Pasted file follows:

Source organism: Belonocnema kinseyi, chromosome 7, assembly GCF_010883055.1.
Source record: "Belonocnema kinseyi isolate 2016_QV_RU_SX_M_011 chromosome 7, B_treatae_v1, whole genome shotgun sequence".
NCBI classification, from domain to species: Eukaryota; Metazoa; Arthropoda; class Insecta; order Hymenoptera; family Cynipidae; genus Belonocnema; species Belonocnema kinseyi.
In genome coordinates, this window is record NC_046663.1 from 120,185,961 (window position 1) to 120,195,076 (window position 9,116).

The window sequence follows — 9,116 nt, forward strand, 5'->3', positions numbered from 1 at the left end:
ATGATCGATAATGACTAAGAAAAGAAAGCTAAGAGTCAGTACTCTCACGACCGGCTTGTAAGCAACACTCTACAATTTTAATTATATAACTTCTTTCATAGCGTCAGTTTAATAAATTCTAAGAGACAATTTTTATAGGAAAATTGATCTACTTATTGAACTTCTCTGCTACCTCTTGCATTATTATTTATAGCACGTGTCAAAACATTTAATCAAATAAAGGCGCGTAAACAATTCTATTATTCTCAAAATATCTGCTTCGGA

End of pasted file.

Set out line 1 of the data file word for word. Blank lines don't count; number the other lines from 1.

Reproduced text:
Source organism: Belonocnema kinseyi, chromosome 7, assembly GCF_010883055.1.